defer is a new keyword indroduced in Swift 2.0. With this statement you can declare clean-up code, that is executed just before the current scope ends.
Defer is usually used to cleanup the code after execution. This might involve deallocating container, releasing memory or close the file or network handle. When put into the routine, code inside defer block is last to execute before routine exits. Routine in this case could refer to a function. Sometimes when function returns there are hanging threads, incomplete operation which needs to cleanup. Instead of having them scattered across function, we can group them together and put in the defer block. When function exits, cleanup code in the defer gets executed. For e.g.
In the above example, function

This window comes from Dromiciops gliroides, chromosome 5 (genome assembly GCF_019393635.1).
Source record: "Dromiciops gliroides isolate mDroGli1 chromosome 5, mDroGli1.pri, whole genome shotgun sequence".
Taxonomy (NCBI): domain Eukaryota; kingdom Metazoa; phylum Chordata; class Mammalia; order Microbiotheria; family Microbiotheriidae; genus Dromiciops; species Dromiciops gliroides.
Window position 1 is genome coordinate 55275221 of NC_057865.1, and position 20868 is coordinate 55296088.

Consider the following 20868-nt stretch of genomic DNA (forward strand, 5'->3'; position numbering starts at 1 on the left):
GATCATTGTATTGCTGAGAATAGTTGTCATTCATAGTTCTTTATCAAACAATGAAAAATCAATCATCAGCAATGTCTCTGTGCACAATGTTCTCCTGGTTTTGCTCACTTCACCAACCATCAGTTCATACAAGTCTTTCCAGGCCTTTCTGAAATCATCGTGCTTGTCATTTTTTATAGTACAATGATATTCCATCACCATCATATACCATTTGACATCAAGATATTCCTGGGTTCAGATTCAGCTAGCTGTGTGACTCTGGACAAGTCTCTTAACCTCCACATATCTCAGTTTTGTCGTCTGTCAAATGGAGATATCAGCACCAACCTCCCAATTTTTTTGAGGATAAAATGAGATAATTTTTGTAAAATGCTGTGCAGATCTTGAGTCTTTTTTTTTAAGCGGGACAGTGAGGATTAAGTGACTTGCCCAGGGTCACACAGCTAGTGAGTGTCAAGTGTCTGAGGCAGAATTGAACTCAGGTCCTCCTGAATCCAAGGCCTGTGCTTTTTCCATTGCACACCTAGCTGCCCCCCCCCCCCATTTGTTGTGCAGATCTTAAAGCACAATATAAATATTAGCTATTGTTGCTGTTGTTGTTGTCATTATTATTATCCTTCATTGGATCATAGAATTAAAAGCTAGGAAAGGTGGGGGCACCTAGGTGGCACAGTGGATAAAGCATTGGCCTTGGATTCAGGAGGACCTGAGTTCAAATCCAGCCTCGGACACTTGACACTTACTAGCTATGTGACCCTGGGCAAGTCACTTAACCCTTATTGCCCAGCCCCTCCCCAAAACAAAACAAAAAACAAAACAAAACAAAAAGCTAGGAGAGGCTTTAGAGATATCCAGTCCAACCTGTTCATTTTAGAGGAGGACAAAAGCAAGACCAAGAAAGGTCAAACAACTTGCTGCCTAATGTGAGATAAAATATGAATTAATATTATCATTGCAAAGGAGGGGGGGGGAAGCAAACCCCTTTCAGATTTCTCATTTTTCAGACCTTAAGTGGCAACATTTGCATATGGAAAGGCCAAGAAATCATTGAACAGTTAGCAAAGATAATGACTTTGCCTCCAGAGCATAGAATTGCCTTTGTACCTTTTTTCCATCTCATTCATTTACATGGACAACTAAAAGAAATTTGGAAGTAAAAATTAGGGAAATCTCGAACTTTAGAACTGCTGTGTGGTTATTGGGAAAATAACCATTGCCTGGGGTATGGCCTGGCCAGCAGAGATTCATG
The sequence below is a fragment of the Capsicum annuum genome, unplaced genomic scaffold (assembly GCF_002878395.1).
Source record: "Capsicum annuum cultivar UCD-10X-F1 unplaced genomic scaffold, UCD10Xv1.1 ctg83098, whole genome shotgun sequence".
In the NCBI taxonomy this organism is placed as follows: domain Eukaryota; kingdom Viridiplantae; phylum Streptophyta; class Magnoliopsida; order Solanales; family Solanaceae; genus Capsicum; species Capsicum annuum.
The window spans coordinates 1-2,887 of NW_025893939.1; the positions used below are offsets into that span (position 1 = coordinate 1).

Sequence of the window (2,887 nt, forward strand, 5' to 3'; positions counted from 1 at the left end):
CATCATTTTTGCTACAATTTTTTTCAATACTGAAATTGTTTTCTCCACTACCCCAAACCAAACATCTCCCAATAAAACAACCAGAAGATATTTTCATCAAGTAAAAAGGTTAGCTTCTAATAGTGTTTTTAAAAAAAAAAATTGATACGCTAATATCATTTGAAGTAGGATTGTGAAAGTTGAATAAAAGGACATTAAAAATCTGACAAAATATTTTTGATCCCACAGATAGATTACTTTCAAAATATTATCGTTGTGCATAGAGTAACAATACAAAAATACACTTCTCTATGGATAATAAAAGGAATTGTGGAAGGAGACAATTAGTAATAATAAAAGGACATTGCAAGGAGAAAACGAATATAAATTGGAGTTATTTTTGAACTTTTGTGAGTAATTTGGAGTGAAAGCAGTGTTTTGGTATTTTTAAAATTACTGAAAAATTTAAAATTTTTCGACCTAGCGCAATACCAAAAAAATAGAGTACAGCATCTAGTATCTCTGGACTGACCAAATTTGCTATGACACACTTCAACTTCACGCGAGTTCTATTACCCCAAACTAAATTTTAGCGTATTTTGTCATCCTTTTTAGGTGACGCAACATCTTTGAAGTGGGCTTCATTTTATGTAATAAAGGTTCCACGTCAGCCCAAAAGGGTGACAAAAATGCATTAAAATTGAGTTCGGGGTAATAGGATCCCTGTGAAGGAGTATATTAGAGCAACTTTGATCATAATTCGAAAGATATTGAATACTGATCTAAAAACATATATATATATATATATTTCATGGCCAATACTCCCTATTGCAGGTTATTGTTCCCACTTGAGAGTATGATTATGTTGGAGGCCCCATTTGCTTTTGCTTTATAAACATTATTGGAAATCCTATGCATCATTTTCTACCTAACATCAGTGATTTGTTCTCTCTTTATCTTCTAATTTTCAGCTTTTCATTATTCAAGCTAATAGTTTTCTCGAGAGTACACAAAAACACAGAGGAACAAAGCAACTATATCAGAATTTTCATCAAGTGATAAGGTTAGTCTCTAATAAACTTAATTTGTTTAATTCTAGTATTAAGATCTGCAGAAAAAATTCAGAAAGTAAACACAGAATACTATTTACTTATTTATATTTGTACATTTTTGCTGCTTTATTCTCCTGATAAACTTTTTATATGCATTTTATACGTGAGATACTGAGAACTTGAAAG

doFileProcessing will handle file operation. When function returns, instead of having to write file closing code anywhere in the routine, we have grouped it under defer which gets executed at very end.
This is equally true if you prematurely return from function before it reached an end. As soon as return is called, the
defer block gets executed before exiting the routine.
One of the most powerful features of defer is that you can stack up multiple deferred pieces of work, and Swift will ensure they all get executed.
So above code will print following output,
As it is clear
defer always follows
reverse order i.e. it is always the last statement to execute and it follows the order from bottom to top.
Your defer calls shouldn’t try to exit the current scope using something like a return call or throwing an error.